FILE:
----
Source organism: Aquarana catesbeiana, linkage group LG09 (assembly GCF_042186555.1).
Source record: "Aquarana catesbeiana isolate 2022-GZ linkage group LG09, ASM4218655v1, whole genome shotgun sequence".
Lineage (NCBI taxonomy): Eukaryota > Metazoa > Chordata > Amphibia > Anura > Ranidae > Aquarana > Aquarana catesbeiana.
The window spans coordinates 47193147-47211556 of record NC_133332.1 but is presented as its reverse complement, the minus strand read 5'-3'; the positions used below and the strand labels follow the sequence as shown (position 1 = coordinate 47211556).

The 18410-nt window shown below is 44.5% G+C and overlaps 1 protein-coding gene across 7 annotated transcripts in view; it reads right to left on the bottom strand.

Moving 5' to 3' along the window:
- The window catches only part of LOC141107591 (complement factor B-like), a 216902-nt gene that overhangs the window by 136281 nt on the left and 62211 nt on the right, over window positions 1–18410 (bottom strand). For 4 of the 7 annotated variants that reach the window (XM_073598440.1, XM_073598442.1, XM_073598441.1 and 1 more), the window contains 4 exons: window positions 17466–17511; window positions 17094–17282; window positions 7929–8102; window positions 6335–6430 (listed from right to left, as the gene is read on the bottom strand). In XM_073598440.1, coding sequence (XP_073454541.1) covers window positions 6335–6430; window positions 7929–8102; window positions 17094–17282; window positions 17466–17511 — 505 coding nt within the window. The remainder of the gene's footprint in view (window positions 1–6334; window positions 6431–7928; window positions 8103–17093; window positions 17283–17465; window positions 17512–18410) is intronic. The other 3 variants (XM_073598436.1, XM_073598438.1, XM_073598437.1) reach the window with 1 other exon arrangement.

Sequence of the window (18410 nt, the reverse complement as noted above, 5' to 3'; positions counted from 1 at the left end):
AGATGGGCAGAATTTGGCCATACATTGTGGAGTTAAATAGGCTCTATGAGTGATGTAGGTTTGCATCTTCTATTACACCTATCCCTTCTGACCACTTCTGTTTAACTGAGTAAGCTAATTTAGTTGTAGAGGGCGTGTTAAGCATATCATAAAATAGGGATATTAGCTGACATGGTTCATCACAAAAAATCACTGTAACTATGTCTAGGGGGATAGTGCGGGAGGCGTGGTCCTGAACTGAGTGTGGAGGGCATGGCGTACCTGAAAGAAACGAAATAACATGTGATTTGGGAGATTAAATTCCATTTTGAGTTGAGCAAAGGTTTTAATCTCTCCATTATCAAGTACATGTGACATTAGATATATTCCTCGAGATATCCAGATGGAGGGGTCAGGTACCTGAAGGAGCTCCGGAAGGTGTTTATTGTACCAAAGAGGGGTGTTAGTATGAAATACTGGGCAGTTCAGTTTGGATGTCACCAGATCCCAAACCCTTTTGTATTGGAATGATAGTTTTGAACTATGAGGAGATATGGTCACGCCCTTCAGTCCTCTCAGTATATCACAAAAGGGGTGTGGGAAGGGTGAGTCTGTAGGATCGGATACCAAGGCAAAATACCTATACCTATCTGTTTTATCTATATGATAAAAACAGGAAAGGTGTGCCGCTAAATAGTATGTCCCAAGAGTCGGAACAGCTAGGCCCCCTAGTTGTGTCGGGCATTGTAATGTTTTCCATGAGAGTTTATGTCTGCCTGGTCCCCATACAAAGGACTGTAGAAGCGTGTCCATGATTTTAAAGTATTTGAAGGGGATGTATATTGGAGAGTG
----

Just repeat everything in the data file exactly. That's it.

Source organism: Aquarana catesbeiana, linkage group LG09 (assembly GCF_042186555.1).
Source record: "Aquarana catesbeiana isolate 2022-GZ linkage group LG09, ASM4218655v1, whole genome shotgun sequence".
Lineage (NCBI taxonomy): Eukaryota > Metazoa > Chordata > Amphibia > Anura > Ranidae > Aquarana > Aquarana catesbeiana.
The window spans coordinates 47193147-47211556 of record NC_133332.1 but is presented as its reverse complement, the minus strand read 5'-3'; the positions used below and the strand labels follow the sequence as shown (position 1 = coordinate 47211556).

The 18410-nt window shown below is 44.5% G+C and overlaps 1 protein-coding gene across 7 annotated transcripts in view; it reads right to left on the bottom strand.

Moving 5' to 3' along the window:
- The window catches only part of LOC141107591 (complement factor B-like), a 216902-nt gene that overhangs the window by 136281 nt on the left and 62211 nt on the right, over window positions 1–18410 (bottom strand). For 4 of the 7 annotated variants that reach the window (XM_073598440.1, XM_073598442.1, XM_073598441.1 and 1 more), the window contains 4 exons: window positions 17466–17511; window positions 17094–17282; window positions 7929–8102; window positions 6335–6430 (listed from right to left, as the gene is read on the bottom strand). In XM_073598440.1, coding sequence (XP_073454541.1) covers window positions 6335–6430; window positions 7929–8102; window positions 17094–17282; window positions 17466–17511 — 505 coding nt within the window. The remainder of the gene's footprint in view (window positions 1–6334; window positions 6431–7928; window positions 8103–17093; window positions 17283–17465; window positions 17512–18410) is intronic. The other 3 variants (XM_073598436.1, XM_073598438.1, XM_073598437.1) reach the window with 1 other exon arrangement.

Sequence of the window (18410 nt, the reverse complement as noted above, 5' to 3'; positions counted from 1 at the left end):
AGATGGGCAGAATTTGGCCATACATTGTGGAGTTAAATAGGCTCTATGAGTGATGTAGGTTTGCATCTTCTATTACACCTATCCCTTCTGACCACTTCTGTTTAACTGAGTAAGCTAATTTAGTTGTAGAGGGCGTGTTAAGCATATCATAAAATAGGGATATTAGCTGACATGGTTCATCACAAAAAATCACTGTAACTATGTCTAGGGGGATAGTGCGGGAGGCGTGGTCCTGAACTGAGTGTGGAGGGCATGGCGTACCTGAAAGAAACGAAATAACATGTGATTTGGGAGATTAAATTCCATTTTGAGTTGAGCAAAGGTTTTAATCTCTCCATTATCAAGTACATGTGACATTAGATATATTCCTCGAGATATCCAGATGGAGGGGTCAGGTACCTGAAGGAGCTCCGGAAGGTGTTTATTGTACCAAAGAGGGGTGTTAGTATGAAATACTGGGCAGTTCAGTTTGGATGTCACCAGATCCCAAACCCTTTTGTATTGGAATGATAGTTTTGAACTATGAGGAGATATGGTCACGCCCTTCAGTCCTCTCAGTATATCACAAAAGGGGTGTGGGAAGGGTGAGTCTGTAGGATCGGATACCAAGGCAAAATACCTATACCTATCTGTTTTATCTATATGATAAAAACAGGAAAGGTGTGCCGCTAAATAGTATGTCCCAAGAGTCGGAACAGCTAGGCCCCCTAGTTGTGTCGGGCATTGTAATGTTTTCCATGAGAGTTTATGTCTGCCTGGTCCCCATACAAAGGACTGTAGAAGCGTGTCCATGATTTTAAAGTATTTGAAGGGGATGTATATTGGAGAGTG